Anne Marie Walter from Mars Hill University, program partner for the Library of Congress, took time to make some school visits here in Davidson County. Anne Marie worked with school librarians and groups of students doing model lessons analyzing primary sources. She visited:
Why primary sources?
Primary sources are the raw materials of history — original documents and objects which were created at the time under study. They are different from secondary sources, accounts or interpretations of events created by someone without firsthand experience.
Examining primary sources gives students a powerful sense of history and the complexity of the past. Helping students analyze primary sources can also guide them toward higher-order thinking and better critical thinking and analysis skills. Primary sources:
For access to primary source sets (including lesson plans) from the Library of Congress, click here:
Churchland Media Center has been making the shift towards a Learning Center since last year. My philosophy, instruction, and focus has been on integrating STEAM into the media center so students have opportunities to experience these different areas. Last year at the end of the year, I began a set of rotations that focused on STEAM activities. After watching the students’ excitement grow as they explored something different each week, I knew this had to become a full time thing this year! I see all students for 30 minutes each week. I’ve set up the stations in different areas of the media center so the students are spread out over the entire media center.
How do I manage it? Students check out as soon as they enter the media center. After they check out they grab their large popsicle stick (that they designed the second week of school) and choose one station to visit during their time in the media center. Each station has a different colored pocket on a bulletin board.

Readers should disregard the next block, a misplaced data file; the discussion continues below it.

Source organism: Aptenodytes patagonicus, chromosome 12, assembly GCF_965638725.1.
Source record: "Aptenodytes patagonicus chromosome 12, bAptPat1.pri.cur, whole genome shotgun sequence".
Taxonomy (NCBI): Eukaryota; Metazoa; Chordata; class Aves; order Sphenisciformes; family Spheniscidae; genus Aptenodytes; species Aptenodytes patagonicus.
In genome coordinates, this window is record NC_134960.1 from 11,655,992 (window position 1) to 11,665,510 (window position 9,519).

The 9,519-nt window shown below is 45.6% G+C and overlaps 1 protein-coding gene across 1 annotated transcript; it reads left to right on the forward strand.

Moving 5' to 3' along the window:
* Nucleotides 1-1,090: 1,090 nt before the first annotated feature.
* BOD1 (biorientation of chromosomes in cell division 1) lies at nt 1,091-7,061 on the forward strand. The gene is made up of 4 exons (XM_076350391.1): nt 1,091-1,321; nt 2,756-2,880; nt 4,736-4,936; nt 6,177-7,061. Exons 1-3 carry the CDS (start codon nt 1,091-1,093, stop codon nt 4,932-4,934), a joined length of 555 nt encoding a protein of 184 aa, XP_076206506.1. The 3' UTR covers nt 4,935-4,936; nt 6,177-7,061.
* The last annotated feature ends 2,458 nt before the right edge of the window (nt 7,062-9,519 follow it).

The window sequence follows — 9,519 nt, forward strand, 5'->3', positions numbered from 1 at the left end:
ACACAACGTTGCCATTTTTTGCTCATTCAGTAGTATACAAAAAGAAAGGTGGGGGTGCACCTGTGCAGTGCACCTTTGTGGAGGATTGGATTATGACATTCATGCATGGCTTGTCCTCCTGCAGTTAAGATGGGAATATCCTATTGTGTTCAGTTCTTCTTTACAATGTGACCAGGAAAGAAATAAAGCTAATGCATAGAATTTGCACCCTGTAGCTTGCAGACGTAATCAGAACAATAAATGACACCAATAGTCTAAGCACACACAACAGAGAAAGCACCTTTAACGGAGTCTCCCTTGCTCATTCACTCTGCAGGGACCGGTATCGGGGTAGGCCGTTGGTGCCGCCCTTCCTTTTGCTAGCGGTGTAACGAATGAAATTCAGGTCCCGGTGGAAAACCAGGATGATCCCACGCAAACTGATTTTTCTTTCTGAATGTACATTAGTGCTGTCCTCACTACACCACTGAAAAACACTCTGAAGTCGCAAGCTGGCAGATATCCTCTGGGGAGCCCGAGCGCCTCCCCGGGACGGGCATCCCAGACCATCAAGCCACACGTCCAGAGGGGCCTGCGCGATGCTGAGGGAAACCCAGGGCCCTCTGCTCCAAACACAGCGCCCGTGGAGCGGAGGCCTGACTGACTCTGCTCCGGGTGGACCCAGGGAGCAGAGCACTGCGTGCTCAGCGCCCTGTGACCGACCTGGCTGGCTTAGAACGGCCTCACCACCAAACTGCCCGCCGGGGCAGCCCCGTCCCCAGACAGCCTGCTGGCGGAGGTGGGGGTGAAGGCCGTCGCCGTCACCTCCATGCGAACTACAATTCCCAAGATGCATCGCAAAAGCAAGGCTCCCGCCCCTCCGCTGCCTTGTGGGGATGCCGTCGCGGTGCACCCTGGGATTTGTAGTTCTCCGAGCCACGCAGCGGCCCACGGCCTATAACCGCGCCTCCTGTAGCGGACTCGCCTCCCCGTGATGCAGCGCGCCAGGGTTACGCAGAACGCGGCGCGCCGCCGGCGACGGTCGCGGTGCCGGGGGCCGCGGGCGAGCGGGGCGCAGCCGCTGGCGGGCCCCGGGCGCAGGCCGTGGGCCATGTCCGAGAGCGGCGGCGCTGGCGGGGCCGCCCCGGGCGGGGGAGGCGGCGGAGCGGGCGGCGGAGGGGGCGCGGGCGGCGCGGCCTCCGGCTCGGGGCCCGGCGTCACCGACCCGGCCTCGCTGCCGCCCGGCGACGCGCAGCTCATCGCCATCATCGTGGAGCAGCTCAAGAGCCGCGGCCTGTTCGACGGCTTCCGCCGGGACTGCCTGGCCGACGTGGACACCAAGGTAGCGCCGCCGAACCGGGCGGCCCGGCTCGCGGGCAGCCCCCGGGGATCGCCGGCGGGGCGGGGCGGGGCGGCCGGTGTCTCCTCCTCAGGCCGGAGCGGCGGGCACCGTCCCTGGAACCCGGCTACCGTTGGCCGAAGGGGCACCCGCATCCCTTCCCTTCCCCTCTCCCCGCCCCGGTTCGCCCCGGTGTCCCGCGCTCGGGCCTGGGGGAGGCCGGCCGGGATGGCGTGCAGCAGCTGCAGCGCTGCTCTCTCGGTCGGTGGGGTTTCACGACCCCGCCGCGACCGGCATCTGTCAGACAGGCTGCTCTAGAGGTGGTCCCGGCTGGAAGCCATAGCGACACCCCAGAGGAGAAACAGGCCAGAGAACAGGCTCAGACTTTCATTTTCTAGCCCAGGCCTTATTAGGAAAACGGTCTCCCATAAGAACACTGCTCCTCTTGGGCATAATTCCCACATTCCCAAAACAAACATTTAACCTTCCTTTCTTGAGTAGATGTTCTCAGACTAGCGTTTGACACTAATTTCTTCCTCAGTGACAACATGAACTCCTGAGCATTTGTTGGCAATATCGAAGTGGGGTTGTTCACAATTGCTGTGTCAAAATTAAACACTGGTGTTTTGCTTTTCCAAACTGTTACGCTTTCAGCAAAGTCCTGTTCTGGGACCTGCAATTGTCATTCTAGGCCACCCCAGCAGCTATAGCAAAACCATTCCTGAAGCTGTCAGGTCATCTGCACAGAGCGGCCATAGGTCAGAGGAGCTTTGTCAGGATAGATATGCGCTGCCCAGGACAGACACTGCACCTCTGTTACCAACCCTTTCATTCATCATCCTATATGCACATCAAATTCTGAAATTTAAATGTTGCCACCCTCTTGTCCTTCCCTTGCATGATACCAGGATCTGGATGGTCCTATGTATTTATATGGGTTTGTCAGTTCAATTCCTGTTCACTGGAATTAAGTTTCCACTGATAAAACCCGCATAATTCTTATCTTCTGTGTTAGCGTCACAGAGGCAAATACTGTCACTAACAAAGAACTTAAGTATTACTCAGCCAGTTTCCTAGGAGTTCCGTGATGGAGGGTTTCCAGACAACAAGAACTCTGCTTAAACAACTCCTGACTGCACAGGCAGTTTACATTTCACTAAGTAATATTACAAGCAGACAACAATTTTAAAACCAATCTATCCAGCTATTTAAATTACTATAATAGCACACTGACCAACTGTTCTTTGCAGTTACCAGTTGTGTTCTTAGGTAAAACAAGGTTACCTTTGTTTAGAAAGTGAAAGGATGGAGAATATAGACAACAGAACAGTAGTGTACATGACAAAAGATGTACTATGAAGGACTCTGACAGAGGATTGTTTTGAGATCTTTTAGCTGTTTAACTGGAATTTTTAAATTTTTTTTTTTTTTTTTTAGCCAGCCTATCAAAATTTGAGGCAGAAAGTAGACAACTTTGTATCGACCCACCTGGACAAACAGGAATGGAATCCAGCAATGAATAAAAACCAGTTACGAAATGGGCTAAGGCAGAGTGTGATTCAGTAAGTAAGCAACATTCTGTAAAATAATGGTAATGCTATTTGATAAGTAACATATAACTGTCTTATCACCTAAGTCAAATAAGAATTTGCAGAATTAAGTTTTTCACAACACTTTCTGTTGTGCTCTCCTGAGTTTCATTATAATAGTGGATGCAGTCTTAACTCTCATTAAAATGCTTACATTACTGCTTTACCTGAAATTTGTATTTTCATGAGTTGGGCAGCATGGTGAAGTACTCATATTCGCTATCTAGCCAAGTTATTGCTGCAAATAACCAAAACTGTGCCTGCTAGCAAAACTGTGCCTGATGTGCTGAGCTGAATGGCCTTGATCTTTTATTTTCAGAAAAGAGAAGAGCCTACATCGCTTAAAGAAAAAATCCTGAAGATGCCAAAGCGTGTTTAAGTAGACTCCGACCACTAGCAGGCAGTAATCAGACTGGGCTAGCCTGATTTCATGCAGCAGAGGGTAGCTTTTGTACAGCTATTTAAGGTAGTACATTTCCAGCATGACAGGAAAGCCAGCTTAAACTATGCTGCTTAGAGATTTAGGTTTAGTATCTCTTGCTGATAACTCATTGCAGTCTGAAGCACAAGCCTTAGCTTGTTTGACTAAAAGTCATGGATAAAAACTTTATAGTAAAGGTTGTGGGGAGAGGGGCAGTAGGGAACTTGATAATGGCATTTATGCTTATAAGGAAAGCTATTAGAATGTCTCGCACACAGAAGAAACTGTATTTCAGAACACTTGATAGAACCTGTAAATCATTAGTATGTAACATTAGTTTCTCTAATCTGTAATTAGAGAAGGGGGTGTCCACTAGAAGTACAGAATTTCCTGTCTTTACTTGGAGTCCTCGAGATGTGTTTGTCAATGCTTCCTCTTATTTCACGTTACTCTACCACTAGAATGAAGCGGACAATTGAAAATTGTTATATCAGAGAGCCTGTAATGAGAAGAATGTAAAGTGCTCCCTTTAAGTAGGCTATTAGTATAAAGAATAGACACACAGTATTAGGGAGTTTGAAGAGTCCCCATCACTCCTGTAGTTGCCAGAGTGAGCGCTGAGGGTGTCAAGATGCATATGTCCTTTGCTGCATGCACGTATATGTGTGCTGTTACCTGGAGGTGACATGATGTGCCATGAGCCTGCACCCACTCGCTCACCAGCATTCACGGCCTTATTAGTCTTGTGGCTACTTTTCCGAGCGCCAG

Students put their stick into the pocket of the station they want to visit. Each station can only have a predetermined number of students/sticks and they know this by a number written under the pocket. For example, Building and engineering can have 3 people/sticks, but Reading can have 8.
Once they’ve chosen their station, they get their Station card that looks like a BINGO card but doesn’t have letters on it and they walk to that station. As soon as they get there, they get a colored dot that matches the colored label and place it on the Station card. This lets me know they’ve been to a certain station already. They are not allowed to repeat a color until they have all the colors unless I approve it for a special reason such as they don’t finish what they are creating in Makerspace and need another week to finish. At that point, I write my initials on the 2nd dot to indicate I approved it. At the end of class, students turn in their popsicle stick and Station card into a mailbox so we’ll have them next week. The following week they will choose a different station to visit.
This method helps keep things organized without me have to formulate groups for 20 classes and tell them their station. It also gives them some ownership as to what they get to choose first and an opportunity to visit with their friends while they are engaged and learning. I believe we all like to be around people we like and connect with when we go to workshops so why not let the students do it as long as it’s not disruptive? Additionally, those students who do not return their books have to wait to choose their station until all students have checked out. I’m hoping this will encourage more of them to return their books on time.
As of now, they have eight stations that they can choose from:
Building Partnerships to Promote Student Learning in the Library
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